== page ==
Nominative determinism


"I used to do medical Urinary research — there were a couple of researchers who published together in the same field called Jean Smellie and Anne Leaky."

2. "I remember Mr Gotobed in Little Snoring in Norfolk when I was a child. Have a feeling that the fishmonger in Holt was C Breeze."

3. "All real ... Mr Lens, the photographer, Mr Payne, the dentist, Mr Hopping, the rabbit breeder, Canon Ball, an Anglican clergyman, Mary Death, who worked in a NZ hospice and Father Christmas, a Catholic priest."


4. "When I was young the health department man in Whanganui was Mr Bugg."

5. " I was a witness in a violent crime case and the policeman who interviewed me was called Detective Bashim."

6. "Back in the mid 80s, while attending Catholic school, we had a teacher named Brother English. He taught French. We had a Brother French but he didn't teach English, he taught Social Studies, so I guess the name thing doesn't always work."

Vacuous vocations

A list of occupations which respondents gave to census-takers in Britain's 1881 census. (But remember, comedy answers to officials is a longstanding British tradition, so may be gags. Also, "Knocker-upper" was a genuine job waking people up by knocking on their windows in the days before alarm clocks!)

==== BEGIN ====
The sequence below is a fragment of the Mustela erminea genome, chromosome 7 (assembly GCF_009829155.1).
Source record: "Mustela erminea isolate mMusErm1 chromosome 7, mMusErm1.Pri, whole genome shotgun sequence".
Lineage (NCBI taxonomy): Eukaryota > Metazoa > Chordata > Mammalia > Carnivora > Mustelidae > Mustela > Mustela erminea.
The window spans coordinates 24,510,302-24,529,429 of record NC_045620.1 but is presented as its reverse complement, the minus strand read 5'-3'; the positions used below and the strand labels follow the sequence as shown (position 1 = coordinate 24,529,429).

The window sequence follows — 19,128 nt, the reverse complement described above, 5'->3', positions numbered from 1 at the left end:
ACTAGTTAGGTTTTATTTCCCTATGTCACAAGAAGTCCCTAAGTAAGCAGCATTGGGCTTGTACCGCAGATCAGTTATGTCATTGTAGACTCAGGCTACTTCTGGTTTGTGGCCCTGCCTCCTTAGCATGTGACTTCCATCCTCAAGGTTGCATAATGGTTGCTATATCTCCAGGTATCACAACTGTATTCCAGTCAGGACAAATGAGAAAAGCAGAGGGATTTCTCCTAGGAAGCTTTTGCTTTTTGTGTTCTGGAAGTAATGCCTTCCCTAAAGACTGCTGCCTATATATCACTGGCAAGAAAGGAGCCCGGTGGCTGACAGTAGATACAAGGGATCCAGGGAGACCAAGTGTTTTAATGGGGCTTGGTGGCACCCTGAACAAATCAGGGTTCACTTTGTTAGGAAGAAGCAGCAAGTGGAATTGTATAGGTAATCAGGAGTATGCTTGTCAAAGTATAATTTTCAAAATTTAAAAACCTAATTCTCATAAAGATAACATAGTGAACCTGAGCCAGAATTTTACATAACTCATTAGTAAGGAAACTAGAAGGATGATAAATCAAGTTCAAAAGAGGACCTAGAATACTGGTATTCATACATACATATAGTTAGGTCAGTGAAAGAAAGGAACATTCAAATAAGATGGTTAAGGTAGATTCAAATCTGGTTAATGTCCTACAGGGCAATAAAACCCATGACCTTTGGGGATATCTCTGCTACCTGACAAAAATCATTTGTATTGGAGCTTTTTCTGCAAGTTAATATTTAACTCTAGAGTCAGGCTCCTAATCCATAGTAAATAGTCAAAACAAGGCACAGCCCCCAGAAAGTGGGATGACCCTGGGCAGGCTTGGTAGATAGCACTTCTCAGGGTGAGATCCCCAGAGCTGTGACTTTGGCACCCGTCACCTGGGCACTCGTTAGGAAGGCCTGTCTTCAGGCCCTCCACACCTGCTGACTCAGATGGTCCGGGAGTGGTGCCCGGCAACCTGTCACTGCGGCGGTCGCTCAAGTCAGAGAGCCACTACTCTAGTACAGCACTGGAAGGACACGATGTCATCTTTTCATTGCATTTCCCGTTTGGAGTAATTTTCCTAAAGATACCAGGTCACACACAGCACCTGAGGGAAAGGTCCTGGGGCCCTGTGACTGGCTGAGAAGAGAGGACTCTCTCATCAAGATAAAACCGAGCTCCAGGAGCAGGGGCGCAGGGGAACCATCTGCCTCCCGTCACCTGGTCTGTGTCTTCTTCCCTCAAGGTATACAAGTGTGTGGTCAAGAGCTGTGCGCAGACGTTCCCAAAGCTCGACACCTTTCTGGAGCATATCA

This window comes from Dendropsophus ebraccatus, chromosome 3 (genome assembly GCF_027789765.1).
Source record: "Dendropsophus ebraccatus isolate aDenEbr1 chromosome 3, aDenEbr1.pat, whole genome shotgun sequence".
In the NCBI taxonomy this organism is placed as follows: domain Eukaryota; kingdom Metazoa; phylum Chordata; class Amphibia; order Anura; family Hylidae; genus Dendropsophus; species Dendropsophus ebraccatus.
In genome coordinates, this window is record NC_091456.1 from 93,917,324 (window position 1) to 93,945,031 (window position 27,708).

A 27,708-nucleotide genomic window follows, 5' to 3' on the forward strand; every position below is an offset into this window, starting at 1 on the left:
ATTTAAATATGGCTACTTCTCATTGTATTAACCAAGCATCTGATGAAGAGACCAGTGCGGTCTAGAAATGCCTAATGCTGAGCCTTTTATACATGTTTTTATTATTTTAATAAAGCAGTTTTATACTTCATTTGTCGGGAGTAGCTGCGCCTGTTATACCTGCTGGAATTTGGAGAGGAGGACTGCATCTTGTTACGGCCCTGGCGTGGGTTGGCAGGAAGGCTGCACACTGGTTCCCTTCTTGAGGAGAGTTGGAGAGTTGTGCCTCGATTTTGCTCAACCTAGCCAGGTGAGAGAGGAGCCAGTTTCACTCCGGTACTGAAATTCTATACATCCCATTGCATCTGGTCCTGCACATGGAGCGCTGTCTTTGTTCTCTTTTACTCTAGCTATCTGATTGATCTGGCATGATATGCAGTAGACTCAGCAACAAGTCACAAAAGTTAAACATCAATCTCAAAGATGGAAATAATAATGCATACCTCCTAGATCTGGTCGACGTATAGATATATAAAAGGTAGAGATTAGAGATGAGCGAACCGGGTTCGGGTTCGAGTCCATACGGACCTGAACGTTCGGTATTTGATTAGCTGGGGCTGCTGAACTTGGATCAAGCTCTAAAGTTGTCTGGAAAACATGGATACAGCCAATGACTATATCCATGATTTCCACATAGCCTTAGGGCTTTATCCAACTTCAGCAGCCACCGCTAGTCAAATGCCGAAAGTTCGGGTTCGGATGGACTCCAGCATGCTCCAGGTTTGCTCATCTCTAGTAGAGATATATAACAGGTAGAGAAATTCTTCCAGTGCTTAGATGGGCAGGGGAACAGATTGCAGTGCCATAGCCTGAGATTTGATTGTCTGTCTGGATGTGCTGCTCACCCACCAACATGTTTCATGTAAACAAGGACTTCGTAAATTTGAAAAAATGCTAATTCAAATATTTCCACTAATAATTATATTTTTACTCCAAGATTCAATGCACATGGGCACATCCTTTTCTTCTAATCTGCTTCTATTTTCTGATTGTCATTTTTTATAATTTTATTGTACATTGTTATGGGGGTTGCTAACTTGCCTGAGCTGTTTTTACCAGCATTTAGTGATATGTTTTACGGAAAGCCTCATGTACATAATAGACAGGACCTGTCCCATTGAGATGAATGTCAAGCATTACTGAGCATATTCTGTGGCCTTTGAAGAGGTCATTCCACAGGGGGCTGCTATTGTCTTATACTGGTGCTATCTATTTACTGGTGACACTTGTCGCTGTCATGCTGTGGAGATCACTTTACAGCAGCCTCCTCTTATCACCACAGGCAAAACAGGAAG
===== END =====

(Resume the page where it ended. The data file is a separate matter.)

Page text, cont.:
Unreal, real government departments

The Office of Planetary Protection is part of Nasa and is responsible for preventing space organisms contaminating Earth and, simultaneously, stopping Earth-based organisms contaminating space.

According to its officers help create sterile (or almost sterile) spacecraft and plan flight paths. "Nations with active space programs usually have planetary protection offices.

"However, their officers are often employed on a temporary basis. Only Nasa and the European Space Agency (ESA) currently hire permanent planetary protection officers.

"Nasa has been employing a planetary protection officer since the Outer Space Treaty was signed in 1967. The officer earns up to $187,000 annually."

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